CHANGSHA, HUNAN — Maybe some Cold Spring Harbor High School alums — and maybe a few Princeton ones, too — will recognize the man on the left. He’s Bill Shain, who taught American history at CSHHS in the 1970s, then went on to serve in the Princeton admissions office. And he was in Changsha (of all places) last month, as part of a whirlwind professional gig touring China. We met there, and were joined by one of my own students, Helen Xiao, who is a graduate student in Changsha, for dinner and drinks on a Sunday evening. Student, teacher and teacher’s teacher. Rather poetic, no? Bill was in China last year, traveling with representatives of the Kitebridge program, but our mutual schedules did not allow a rendezvous. This time, they passed through Changsha, which is just five hours from Jishou. So, I asked for leave from my Monday classes and took the bus there on a Sunday morning. Kitebridge arranges for Chinese junior high school students to attend one of several American private high schools. Bill consults with schools and such on the American college admissions process, so Kitebridge retained him as an expert. He says his role in China ...

Photo: Crescent Moon and Venus, March 23

Photo: Crescent Moon and Venus, March 23
TAOHUAYUAN, HUNAN — I was on my way back from Changsha Monday evening, and snapped this shot of the Moon and Venus in the western sky around 7:15 pm with my cellphone. The shots are grainy, because I didn’t have time to diddle with the phone’s settings. I just let it set the ISO, etc. automatically. Still, not bad for a cellphone. The Changsha-Jishou bus typically makes a pit stop at the TaoHuaYuan rest area — about halfway — so time was limited. The color in the left hand shot I corrected with IrfanView’s automatic mode. The color in the right hand shot I left as is.

Video: The power of pele — Hawai’i’s Kilauea volcano

It’s just about six minutes long, but this video will give you an idea of the power of the Earth underneath our feet. And rather fittingly, today is the birthday of my cousin Ernie, who lives in Oahu. Happy Birthday!

The top destinations for expats; China is #38

InterNations is an association for expatriates around the world, regardless of where they’re from. Each year, InterNations surveys its members’ opinions of their countries of residence, and publishes the results. Here’s the map of the top expat destinations, taking into account all factors. China is number 38. It ranks low on education opportunities for children and ease of settling in a new community, largely because of language and cultural barriers, but high on cost of living and ease of finding a job.. Clicking on either map will take you the InterNations.org website for more information.

A week-long roller coaster for China’s viral anti-pollution video

A week-long roller coaster for China's viral anti-pollution video
Last weekend, just before an important national party congress meeting, former state media newscaster Chai Jing released her environmental video, 穹顶之下 (qióng dǐng zhī xià, or Under the Dome). By midweek, it had been viewed online more than 15 million times, and by Friday, hundreds of millions of times. Then it disappeared from China’s video streaming websites. Any residual links just give an error message saying the video is no longer available. Although Chai had obtained permission to share the self-produced video from government officials, it seems the widespread popularity of the film caught them off-guard. Discussion of the film is still being permitted online for now. Comments critical of the central government are being deleted, however. Although the movie first appeared with Chinese subtitles, common in China with scores of local languages, there were no complete English subtitles until Friday. Organized by a Chinese 12th grader and an expat, an international team translated the one hour and forty minutes of Chinese subtitles into English. The result can be seen on YouTube. Clicking the subtitles/CC button to the left of the gear icon will turn on the English subs. The future of the film, which Chai spent a year researching, ...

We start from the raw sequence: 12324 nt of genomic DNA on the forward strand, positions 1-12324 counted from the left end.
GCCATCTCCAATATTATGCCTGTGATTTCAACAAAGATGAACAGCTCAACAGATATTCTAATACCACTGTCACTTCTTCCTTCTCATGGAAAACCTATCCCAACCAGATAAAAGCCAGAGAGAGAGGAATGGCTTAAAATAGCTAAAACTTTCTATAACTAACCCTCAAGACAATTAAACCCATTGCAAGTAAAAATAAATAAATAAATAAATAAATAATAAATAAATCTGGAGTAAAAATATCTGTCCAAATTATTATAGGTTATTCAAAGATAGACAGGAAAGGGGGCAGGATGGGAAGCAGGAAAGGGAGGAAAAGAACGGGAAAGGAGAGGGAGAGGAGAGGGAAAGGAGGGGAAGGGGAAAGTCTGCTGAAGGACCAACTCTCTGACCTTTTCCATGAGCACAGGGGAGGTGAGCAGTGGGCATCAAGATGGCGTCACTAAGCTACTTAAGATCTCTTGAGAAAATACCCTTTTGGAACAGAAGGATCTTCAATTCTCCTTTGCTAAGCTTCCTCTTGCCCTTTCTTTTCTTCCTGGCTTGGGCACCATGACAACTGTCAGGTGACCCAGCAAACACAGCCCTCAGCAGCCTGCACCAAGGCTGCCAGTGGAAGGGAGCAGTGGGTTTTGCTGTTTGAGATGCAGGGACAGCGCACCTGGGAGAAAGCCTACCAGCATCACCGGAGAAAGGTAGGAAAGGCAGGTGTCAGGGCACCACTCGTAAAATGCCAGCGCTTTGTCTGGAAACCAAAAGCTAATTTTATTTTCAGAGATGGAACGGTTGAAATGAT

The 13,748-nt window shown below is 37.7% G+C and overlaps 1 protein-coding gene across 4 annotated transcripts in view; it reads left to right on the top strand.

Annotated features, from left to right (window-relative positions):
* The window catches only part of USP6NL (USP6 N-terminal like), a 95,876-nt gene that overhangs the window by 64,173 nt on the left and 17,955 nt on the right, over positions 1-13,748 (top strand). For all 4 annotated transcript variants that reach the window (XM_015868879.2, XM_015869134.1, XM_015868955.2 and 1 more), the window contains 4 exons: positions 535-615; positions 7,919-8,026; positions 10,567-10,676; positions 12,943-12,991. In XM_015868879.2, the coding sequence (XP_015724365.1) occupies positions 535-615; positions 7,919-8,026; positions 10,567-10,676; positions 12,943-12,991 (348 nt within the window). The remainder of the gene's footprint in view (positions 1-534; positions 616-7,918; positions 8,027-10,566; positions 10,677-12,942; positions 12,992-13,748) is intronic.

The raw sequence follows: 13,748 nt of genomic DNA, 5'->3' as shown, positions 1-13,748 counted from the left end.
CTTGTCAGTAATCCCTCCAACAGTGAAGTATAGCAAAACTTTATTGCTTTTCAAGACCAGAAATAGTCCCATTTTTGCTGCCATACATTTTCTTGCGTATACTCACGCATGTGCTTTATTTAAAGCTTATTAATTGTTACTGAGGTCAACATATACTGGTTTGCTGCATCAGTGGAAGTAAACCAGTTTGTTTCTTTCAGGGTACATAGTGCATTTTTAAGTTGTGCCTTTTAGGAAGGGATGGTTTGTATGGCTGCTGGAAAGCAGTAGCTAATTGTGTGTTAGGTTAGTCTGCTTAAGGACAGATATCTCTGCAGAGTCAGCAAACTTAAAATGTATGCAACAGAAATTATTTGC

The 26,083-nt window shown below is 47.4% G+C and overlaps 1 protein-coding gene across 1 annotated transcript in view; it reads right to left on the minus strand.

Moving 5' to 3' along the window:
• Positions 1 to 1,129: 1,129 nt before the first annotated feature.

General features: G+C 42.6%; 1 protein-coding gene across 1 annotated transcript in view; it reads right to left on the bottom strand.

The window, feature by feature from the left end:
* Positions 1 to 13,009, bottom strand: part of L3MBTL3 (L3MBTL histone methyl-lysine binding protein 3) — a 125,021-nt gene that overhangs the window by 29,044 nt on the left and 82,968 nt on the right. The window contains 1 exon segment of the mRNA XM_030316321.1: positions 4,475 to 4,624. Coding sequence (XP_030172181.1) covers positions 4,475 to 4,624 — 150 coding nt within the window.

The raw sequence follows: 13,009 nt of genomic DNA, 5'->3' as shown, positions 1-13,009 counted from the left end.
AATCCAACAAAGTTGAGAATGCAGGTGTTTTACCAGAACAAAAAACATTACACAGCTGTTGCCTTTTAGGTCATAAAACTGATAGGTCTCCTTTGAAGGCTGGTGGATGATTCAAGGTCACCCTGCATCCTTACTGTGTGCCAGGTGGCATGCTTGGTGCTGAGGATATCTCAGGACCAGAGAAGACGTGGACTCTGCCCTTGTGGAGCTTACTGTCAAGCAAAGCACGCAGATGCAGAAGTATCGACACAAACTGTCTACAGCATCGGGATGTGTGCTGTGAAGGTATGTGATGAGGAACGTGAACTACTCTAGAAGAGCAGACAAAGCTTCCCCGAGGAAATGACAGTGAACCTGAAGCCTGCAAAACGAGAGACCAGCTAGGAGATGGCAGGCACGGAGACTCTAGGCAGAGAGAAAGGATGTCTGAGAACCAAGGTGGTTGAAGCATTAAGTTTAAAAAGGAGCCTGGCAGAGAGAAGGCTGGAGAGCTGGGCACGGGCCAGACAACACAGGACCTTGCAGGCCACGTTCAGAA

America had The Dress, China has duang!

America had The Dress, China has duang!
While the rest of the world was debating the colors of The Dress, people in China were busy popularizing a new word: duang. Jackie Chan may have been the first to coin the word, but he used it as a sound effect, like “Boing!” in English. Chan used it during a commercial for a shampoo he endorses, saying it “Duang! Made my hair thick and fluffy!” The word has gained a new meaning that’s gone quickly viral in the last few days. It now means something like “digital effects,” i.e., not real. There’s even a viral video spoofing the original commercial by editing it to seem as if Chan is rapping lyrics. Tóu fa 头发, by the way, means “hair.” Why the sudden popularity? It’s hard to say, but it’s probably because of duang’s association with Chan. His son, Jaycee, recently served time for drug offenses. And the “all natural” shampoo Chan extols in the ad is alleged to contain artificial ingredients and chemicals. Plus, Chan, a Hong Kong native, has publicly criticized his birthplace for being too wild and free. Many of his critics believe Chan dissed Hong Kong so he could make movies more easily on the more ...

The first stage of The China Chronicles is almost finished

The first stage of The China Chronicles is almost finished
For the last several weeks, aside from my travel time, I’ve been working on pulling all my China posts from the last seven years into WordPress pages, to make finding and reading them more easy. The eventual goal is to turn them into a book of some kind. Here’s the introduction to what I’m calling The China Chronicles for now. You can also find the links to it and the chapters following in the righthand sidebar. This is a work in progress, so please excuse the rough edges.